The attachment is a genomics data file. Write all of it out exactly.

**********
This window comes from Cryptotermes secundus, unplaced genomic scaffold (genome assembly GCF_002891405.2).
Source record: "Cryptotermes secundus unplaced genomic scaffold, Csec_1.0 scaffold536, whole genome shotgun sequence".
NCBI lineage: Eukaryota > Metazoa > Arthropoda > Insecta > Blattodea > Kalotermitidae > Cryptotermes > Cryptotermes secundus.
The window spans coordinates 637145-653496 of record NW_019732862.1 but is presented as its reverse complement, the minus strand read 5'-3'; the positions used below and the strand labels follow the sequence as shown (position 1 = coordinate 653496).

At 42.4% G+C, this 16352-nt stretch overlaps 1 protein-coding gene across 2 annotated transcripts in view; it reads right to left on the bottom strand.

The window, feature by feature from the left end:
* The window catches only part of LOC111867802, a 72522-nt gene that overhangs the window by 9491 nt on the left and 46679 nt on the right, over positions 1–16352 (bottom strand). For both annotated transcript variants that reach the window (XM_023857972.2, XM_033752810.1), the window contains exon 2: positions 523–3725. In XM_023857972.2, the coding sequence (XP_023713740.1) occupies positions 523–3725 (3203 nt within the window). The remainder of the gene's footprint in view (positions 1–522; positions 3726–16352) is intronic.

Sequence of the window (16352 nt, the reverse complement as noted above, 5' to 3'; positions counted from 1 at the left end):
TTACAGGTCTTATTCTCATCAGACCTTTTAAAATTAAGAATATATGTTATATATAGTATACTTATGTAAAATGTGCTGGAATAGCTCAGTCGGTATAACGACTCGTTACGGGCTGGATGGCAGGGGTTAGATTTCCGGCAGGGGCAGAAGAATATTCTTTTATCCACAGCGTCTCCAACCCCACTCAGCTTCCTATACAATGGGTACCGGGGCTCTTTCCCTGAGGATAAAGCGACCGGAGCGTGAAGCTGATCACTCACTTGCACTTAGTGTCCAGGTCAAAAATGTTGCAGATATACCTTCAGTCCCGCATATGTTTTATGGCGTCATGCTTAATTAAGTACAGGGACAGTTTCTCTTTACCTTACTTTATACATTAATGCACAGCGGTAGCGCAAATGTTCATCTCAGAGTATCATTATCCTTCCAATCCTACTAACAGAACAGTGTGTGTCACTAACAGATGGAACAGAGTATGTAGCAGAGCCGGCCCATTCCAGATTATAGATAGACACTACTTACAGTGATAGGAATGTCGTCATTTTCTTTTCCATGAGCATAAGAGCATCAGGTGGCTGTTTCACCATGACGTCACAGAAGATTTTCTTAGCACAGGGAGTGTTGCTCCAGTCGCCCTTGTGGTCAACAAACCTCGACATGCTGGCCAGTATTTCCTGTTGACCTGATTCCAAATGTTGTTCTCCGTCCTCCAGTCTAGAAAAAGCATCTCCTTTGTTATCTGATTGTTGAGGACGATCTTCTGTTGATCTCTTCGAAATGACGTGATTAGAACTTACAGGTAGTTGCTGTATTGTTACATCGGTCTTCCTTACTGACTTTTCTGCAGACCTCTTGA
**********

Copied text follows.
This window comes from Cryptotermes secundus, unplaced genomic scaffold (genome assembly GCF_002891405.2).
Source record: "Cryptotermes secundus unplaced genomic scaffold, Csec_1.0 scaffold536, whole genome shotgun sequence".
NCBI lineage: Eukaryota > Metazoa > Arthropoda > Insecta > Blattodea > Kalotermitidae > Cryptotermes > Cryptotermes secundus.
The window spans coordinates 637145-653496 of record NW_019732862.1 but is presented as its reverse complement, the minus strand read 5'-3'; the positions used below and the strand labels follow the sequence as shown (position 1 = coordinate 653496).

At 42.4% G+C, this 16352-nt stretch overlaps 1 protein-coding gene across 2 annotated transcripts in view; it reads right to left on the bottom strand.

The window, feature by feature from the left end:
* The window catches only part of LOC111867802, a 72522-nt gene that overhangs the window by 9491 nt on the left and 46679 nt on the right, over positions 1–16352 (bottom strand). For both annotated transcript variants that reach the window (XM_023857972.2, XM_033752810.1), the window contains exon 2: positions 523–3725. In XM_023857972.2, the coding sequence (XP_023713740.1) occupies positions 523–3725 (3203 nt within the window). The remainder of the gene's footprint in view (positions 1–522; positions 3726–16352) is intronic.

Sequence of the window (16352 nt, the reverse complement as noted above, 5' to 3'; positions counted from 1 at the left end):
TTACAGGTCTTATTCTCATCAGACCTTTTAAAATTAAGAATATATGTTATATATAGTATACTTATGTAAAATGTGCTGGAATAGCTCAGTCGGTATAACGACTCGTTACGGGCTGGATGGCAGGGGTTAGATTTCCGGCAGGGGCAGAAGAATATTCTTTTATCCACAGCGTCTCCAACCCCACTCAGCTTCCTATACAATGGGTACCGGGGCTCTTTCCCTGAGGATAAAGCGACCGGAGCGTGAAGCTGATCACTCACTTGCACTTAGTGTCCAGGTCAAAAATGTTGCAGATATACCTTCAGTCCCGCATATGTTTTATGGCGTCATGCTTAATTAAGTACAGGGACAGTTTCTCTTTACCTTACTTTATACATTAATGCACAGCGGTAGCGCAAATGTTCATCTCAGAGTATCATTATCCTTCCAATCCTACTAACAGAACAGTGTGTGTCACTAACAGATGGAACAGAGTATGTAGCAGAGCCGGCCCATTCCAGATTATAGATAGACACTACTTACAGTGATAGGAATGTCGTCATTTTCTTTTCCATGAGCATAAGAGCATCAGGTGGCTGTTTCACCATGACGTCACAGAAGATTTTCTTAGCACAGGGAGTGTTGCTCCAGTCGCCCTTGTGGTCAACAAACCTCGACATGCTGGCCAGTATTTCCTGTTGACCTGATTCCAAATGTTGTTCTCCGTCCTCCAGTCTAGAAAAAGCATCTCCTTTGTTATCTGATTGTTGAGGACGATCTTCTGTTGATCTCTTCGAAATGACGTGATTAGAACTTACAGGTAGTTGCTGTATTGTTACATCGGTCTTCCTTACTGACTTTTCTGCAGACCTCTTGA